LONDON, ENGLAND - AUGUST 09:  In this photo illustration, a hard drive is seen in the light of a projection of a thumbprint on August 09, 2017 in London, England. With so many areas of modern life requiring identity verification, online security remains a constant concern, especially following the recent spate of global hacks.  (Photo by Leon Neal/Getty Images)
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American spymasters are concerned over the vulnerability of US companies to cyber attack and are turning to the UK for guidance on how to boost protection in the face of a growing threat from hostile state hackers.

A US intelligence official told the Financial Times that US intelligence is braced for the cyber threat to “get worse”, likening the US to a city at the bottom of a dam that is fast developing cracks. 

“Something horrible has to happen to fix it,” said Rick Ledgett, former deputy director of the NSA who left the agency last year after four decades. “The US should follow the UK model.”

One possible solution being weighed by US intelligence officials is to replicate the UK’s National Cyber Security Centre, the public-facing division of Britain’s digital eavesdropping agency GCHQ.

Admiral Michael Rogers, head of the NSA and US Cyber Command, which tackle cyber defence and offence respectively, visited the NCSC’s London headquarters this year, in a sign of the close links between the American and British services.

“The UK example is interesting,” said the US intelligence official, adding America has not been able to address the cyber threat. The official cited the UK’s effort to develop a national cyber strategy and house its own cyber security protection regime within each of the intelligence agencies, adding the US has “not yet done any of this”.

The official said that countries such as the UK also had more of a tradition of interference in the private sector that probably “wouldn’t be tolerated as much” in the US.

“The problem is the US is bigger and more complex and there isn’t a unity of focus,” said Mr Ledgett.

Set up in 2016, the NCSC works closely with companies to manage incidents, protect critical services from attack and provide guidelines for tackling the cyber threat. 

“Every country is grappling with this and trying to work out how to do this coherently,” explained Robert Hannigan, a former director of GCHQ who was instrumental in establishing the NCSC. “There are often too many players in cyber and a lack of clarity over who is responsible for what.”

Although the US boasts some of the world’s most advanced and best resourced cyber capabilities inside government bodies such as the National Security Agency and the Department for Homeland Security, senior American officials are divided over the best way to organise and co-ordinate sprawling cyber defence programmes.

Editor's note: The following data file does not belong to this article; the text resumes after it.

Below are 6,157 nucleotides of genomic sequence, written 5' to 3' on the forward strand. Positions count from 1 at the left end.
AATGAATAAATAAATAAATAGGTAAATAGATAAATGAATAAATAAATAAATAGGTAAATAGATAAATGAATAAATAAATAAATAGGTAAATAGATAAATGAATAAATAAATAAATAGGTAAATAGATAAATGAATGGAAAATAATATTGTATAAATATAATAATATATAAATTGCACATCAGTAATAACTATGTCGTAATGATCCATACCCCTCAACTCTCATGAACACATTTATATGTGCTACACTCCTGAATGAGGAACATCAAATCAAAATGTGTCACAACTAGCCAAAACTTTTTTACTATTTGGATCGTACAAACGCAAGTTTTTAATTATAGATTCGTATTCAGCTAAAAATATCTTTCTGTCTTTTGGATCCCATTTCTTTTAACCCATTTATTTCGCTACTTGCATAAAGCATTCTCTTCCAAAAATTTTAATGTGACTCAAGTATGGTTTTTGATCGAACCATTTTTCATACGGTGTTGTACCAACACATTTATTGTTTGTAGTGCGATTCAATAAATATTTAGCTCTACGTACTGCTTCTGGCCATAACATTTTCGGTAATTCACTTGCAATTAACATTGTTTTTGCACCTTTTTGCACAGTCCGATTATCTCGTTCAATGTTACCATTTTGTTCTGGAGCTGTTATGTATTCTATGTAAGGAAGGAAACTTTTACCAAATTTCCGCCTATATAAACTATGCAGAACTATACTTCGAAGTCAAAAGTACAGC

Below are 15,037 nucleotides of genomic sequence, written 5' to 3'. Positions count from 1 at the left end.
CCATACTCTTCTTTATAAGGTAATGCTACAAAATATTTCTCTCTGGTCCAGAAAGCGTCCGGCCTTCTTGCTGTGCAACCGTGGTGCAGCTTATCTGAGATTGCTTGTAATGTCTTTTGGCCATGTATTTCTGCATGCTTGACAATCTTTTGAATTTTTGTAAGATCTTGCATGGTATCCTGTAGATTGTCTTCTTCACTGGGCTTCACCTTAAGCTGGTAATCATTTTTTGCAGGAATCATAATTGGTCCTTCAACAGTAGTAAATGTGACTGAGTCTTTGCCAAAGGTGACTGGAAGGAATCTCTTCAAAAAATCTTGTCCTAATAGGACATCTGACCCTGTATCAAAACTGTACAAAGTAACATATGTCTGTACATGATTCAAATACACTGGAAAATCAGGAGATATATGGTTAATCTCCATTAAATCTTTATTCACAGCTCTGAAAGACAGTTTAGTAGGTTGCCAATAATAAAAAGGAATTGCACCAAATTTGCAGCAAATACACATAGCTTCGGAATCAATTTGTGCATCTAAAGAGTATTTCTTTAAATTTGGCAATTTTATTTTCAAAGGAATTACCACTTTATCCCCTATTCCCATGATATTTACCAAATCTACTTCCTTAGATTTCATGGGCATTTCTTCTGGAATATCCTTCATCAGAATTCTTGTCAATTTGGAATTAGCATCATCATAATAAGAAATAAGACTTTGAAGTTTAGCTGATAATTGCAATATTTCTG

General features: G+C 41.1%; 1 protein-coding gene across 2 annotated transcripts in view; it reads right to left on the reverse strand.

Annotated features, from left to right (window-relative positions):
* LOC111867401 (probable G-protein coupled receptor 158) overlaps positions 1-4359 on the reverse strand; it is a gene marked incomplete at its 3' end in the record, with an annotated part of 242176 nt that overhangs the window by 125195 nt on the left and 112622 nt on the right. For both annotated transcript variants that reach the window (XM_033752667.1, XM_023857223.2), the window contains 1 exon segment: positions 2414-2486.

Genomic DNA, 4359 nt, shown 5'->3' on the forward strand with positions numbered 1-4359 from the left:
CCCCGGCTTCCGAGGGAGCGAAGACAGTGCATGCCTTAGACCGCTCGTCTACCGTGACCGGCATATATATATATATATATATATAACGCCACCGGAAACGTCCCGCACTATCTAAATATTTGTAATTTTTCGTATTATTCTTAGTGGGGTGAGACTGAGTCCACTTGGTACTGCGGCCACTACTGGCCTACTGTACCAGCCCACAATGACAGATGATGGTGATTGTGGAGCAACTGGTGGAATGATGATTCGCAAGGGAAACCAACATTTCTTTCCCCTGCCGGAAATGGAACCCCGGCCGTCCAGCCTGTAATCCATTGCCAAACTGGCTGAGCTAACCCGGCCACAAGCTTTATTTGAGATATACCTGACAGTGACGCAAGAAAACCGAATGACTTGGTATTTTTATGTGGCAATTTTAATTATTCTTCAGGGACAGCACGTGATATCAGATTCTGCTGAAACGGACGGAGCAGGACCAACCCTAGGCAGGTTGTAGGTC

Responsibility for defending the US private sector from cyber attack rests with the Department for Homeland Security. But US cyber defence operations also sit with the NSA, the FBI, the Department of Defense, the National Guard and the CIA.

Fears over US vulnerability come amid growing evidence of cyber hostility from Russia, North Korea and China. US intelligence chiefs describe continuing efforts from Moscow to subvert US democratic institutions, amid allegations that Donald Trump’s campaign colluded with Kremlin to secure his election as president. Foreign hackers have also previously stolen classified plans from defence contractors, including for high-tech weapons such as the flagship stealth F35 fighter jet.

The private sector’s lack of enthusiasm for engaging more directly with US spying agencies is partly based on a lingering paranoia among company executives after the 2013 leaks from Edward Snowden revealed the extent of NSA surveillance.

“Government has an important role in cyber but can’t do everything and shouldn’t try,” added Mr Hannigan. “It has to enable industry to tackle the vulnerabilities out in the wider economy”.

In testimony to Congress in his capacity as cyber command chief this week, Admiral Rogers laid bare system weakness and argued for greater integration. “How do we better work the [defence department] role in the defence industrial base and the . . . defence contractors?” he said. “We’ve got to get a different dynamic here.”

But in a sign the US defence establishment is keen to raise cyber security standards among private-sector contractors, deputy defence secretary Patrick Shanahan said this month that the Pentagon could condition contract awards on how committed companies are to what he described as “good [cyber] hygiene”.

“We have to create this culture — everybody’s a sentinel, they’re on watch — so that should be, for the CEOs, at the top of their list: ‘OK, are we safe? Are we secure? Are we protecting our secrets?’ And then have the mechanisms and the culture internally to make sure those safeguards are in place,” he told the FT at a defence industry conference in San Diego. 

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